By Odunewu Segun
A new group of international internet fraudster has devised new ways of extorting money from unsuspecting Nigerians, especially forex traders, using unscrupulous law enforcement agents.
According to information reaching National Daily, the scheme starts with a routine text message alert to an unsuspecting forex dealer informing him that his account has just been credited.
The transfers made to the accounts of victims are often funds stolen from accounts of individuals and corporations based in Europe or the US by a conspiracy ring of wire fraudsters based in Asia, Europe and Nigeria.
Once the money is stolen, they contact their Nigerian counterparts, who provide them with accounts of victims, typically unsuspecting customers with whom they regularly trade forex.
Once the account number is provided, funds are transferred into the accounts of these victims, with the intention of immediate extortion.
Unbeknownst to the unsuspecting person, the transfer into their bank account is the first stage of a grand conspiracy of extortion from internet fraudsters, in conjunction with rogue security agents in the country.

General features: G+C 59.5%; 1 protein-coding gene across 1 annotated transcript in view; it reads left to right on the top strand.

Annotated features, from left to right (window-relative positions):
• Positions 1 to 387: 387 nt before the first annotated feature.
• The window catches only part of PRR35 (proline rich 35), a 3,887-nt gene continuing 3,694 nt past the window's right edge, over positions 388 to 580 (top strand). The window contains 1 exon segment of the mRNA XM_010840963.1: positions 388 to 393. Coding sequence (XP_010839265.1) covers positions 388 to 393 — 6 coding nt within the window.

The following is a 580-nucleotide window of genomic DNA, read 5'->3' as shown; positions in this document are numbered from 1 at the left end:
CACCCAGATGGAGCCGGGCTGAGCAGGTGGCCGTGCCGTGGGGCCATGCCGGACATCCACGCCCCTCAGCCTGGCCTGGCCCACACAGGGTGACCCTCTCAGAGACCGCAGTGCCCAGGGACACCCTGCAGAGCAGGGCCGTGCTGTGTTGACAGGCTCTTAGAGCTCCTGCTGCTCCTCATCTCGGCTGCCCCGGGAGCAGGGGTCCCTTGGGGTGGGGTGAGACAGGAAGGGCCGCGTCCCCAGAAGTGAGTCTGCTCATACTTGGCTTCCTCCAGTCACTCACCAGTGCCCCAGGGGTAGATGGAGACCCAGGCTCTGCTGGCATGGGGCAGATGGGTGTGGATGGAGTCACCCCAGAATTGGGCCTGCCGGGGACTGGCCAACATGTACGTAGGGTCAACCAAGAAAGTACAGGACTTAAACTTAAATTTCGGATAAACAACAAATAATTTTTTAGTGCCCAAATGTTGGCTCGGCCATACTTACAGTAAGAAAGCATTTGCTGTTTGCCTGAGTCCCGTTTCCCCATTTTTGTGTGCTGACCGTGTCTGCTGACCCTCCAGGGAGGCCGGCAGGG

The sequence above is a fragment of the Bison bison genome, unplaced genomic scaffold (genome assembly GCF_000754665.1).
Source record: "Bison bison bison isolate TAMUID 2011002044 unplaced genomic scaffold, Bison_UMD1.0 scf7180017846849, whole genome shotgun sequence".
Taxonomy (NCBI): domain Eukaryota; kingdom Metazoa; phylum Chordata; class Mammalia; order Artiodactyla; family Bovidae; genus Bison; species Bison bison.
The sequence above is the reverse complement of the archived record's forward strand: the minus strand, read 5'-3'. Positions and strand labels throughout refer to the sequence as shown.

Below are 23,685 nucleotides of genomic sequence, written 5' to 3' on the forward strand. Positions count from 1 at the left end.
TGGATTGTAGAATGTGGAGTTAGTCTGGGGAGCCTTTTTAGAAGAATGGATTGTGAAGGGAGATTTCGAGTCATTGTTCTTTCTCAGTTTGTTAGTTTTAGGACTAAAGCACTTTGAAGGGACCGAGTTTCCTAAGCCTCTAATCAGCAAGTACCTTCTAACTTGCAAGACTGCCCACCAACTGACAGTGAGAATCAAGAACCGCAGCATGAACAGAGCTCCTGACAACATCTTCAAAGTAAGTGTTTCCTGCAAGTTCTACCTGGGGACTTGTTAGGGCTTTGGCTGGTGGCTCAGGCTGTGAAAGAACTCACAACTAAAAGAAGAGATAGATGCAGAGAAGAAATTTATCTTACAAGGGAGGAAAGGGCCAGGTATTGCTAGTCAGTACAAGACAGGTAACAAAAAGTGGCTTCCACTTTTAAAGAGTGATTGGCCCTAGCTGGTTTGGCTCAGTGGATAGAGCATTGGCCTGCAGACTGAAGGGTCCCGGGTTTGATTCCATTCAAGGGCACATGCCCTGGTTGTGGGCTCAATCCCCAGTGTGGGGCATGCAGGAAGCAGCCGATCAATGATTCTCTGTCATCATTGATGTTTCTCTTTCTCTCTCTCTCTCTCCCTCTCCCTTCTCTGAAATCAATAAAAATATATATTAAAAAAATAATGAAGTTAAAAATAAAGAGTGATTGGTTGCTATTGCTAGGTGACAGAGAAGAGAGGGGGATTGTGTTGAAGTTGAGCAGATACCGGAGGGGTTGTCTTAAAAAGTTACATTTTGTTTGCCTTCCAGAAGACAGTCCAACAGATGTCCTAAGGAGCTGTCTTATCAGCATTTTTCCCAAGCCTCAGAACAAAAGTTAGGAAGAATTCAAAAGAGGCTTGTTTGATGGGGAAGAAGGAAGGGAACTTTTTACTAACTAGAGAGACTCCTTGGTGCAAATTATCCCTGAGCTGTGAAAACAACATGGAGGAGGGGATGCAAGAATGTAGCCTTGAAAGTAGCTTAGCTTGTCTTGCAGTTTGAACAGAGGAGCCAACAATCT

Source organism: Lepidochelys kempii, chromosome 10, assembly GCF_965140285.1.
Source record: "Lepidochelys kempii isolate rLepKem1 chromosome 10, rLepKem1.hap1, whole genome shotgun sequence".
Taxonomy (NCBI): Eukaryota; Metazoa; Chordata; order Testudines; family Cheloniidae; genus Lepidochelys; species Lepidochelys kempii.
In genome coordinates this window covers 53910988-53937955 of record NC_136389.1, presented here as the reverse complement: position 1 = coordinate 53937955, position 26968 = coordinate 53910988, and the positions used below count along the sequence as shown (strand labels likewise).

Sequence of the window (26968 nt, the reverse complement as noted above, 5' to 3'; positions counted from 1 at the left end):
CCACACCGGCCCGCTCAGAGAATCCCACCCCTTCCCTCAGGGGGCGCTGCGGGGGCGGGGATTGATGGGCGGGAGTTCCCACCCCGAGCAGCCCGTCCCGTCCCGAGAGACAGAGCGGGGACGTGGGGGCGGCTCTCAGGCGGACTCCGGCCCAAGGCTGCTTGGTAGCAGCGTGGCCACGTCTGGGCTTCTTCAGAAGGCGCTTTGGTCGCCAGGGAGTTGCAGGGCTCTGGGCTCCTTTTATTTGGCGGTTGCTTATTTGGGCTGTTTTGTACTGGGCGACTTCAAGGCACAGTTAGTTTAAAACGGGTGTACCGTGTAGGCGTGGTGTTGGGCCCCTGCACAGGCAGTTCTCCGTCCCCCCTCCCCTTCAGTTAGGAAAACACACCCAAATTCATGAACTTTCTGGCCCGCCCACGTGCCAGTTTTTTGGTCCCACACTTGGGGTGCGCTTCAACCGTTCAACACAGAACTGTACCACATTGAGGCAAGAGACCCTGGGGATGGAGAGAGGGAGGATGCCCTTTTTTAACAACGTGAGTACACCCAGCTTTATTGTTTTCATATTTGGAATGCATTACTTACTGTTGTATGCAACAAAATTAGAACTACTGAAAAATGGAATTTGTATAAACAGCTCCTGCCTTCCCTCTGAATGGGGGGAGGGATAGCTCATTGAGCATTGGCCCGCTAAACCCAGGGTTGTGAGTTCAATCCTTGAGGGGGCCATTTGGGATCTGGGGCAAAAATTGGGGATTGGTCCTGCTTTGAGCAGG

After receiving the text message, security agents appear at the residents of the unsuspecting alert receivers, accusing them of financial fraud. Bewildered, the victims are whisked away and locked up for financial fraud.
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In one of the most intriguing form of internet wire fraud, the amount transferred into the accounts of the victims is just a decoy as they already know that it will soon be traced by Interpol and possibly returned to the original victim who was robbed.
Before Interpol swoops in, the rogue security agents and the wire ring lock up the unsuspecting victims, forcing them to cough up thousands, if not millions of naira in cash to get out of jail albeit for the time being. As the extortion continues, the account of the victim is frozen until the funds are either seized or returned to security agencies abroad.
By the time the operation is over, victims are duped of thousands of naira by people they have come to know so well.
The report claims the Nigerians allegedly impersonated actual account holders in emails exchanged with banking and financial services personnel. Through the email conversations, the suspects “… harvested details about the target accounts, including account balances, and obtained wire transfer instructions.”
Once they obtain the details, the information received is used to initiate a wire transfer without the account holder’s knowledge or authorization. The indictment also said that the money was moved through a series of accounts using “money mules,” or people who may or may not have known they were assisting in the transfer;